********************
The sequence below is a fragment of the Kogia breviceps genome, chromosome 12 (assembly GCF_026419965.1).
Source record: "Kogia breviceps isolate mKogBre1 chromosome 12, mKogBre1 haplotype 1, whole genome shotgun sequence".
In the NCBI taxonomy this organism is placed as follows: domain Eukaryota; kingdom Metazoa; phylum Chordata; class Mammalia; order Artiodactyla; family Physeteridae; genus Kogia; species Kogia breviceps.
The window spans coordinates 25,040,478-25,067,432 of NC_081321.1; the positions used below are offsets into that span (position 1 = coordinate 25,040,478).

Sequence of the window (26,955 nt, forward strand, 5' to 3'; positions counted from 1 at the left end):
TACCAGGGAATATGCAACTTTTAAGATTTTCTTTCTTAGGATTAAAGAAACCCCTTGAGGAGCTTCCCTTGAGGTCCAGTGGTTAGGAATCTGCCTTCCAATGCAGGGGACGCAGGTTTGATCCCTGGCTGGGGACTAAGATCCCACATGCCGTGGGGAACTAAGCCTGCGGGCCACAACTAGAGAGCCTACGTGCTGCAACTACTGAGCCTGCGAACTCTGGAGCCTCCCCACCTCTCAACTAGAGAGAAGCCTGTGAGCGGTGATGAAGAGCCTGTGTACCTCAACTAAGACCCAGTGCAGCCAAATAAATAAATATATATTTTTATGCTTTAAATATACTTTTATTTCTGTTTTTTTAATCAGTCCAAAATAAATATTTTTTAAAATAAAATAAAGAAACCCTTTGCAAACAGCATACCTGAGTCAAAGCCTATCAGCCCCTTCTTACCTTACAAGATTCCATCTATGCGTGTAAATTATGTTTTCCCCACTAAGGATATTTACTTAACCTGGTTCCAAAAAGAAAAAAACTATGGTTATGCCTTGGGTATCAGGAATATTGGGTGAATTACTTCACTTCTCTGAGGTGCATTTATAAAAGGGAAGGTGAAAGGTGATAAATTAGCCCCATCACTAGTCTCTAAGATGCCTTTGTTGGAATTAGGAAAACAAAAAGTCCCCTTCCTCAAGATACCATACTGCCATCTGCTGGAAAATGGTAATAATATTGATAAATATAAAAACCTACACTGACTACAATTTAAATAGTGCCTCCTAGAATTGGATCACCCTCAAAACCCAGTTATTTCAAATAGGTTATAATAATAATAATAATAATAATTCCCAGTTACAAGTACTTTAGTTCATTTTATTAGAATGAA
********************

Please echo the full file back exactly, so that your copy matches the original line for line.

The sequence below is a fragment of the Kogia breviceps genome, chromosome 12 (assembly GCF_026419965.1).
Source record: "Kogia breviceps isolate mKogBre1 chromosome 12, mKogBre1 haplotype 1, whole genome shotgun sequence".
In the NCBI taxonomy this organism is placed as follows: domain Eukaryota; kingdom Metazoa; phylum Chordata; class Mammalia; order Artiodactyla; family Physeteridae; genus Kogia; species Kogia breviceps.
The window spans coordinates 25,040,478-25,067,432 of NC_081321.1; the positions used below are offsets into that span (position 1 = coordinate 25,040,478).

Sequence of the window (26,955 nt, forward strand, 5' to 3'; positions counted from 1 at the left end):
TACCAGGGAATATGCAACTTTTAAGATTTTCTTTCTTAGGATTAAAGAAACCCCTTGAGGAGCTTCCCTTGAGGTCCAGTGGTTAGGAATCTGCCTTCCAATGCAGGGGACGCAGGTTTGATCCCTGGCTGGGGACTAAGATCCCACATGCCGTGGGGAACTAAGCCTGCGGGCCACAACTAGAGAGCCTACGTGCTGCAACTACTGAGCCTGCGAACTCTGGAGCCTCCCCACCTCTCAACTAGAGAGAAGCCTGTGAGCGGTGATGAAGAGCCTGTGTACCTCAACTAAGACCCAGTGCAGCCAAATAAATAAATATATATTTTTATGCTTTAAATATACTTTTATTTCTGTTTTTTTAATCAGTCCAAAATAAATATTTTTTAAAATAAAATAAAGAAACCCTTTGCAAACAGCATACCTGAGTCAAAGCCTATCAGCCCCTTCTTACCTTACAAGATTCCATCTATGCGTGTAAATTATGTTTTCCCCACTAAGGATATTTACTTAACCTGGTTCCAAAAAGAAAAAAACTATGGTTATGCCTTGGGTATCAGGAATATTGGGTGAATTACTTCACTTCTCTGAGGTGCATTTATAAAAGGGAAGGTGAAAGGTGATAAATTAGCCCCATCACTAGTCTCTAAGATGCCTTTGTTGGAATTAGGAAAACAAAAAGTCCCCTTCCTCAAGATACCATACTGCCATCTGCTGGAAAATGGTAATAATATTGATAAATATAAAAACCTACACTGACTACAATTTAAATAGTGCCTCCTAGAATTGGATCACCCTCAAAACCCAGTTATTTCAAATAGGTTATAATAATAATAATAATAATAATTCCCAGTTACAAGTACTTTAGTTCATTTTATTAGAATGAA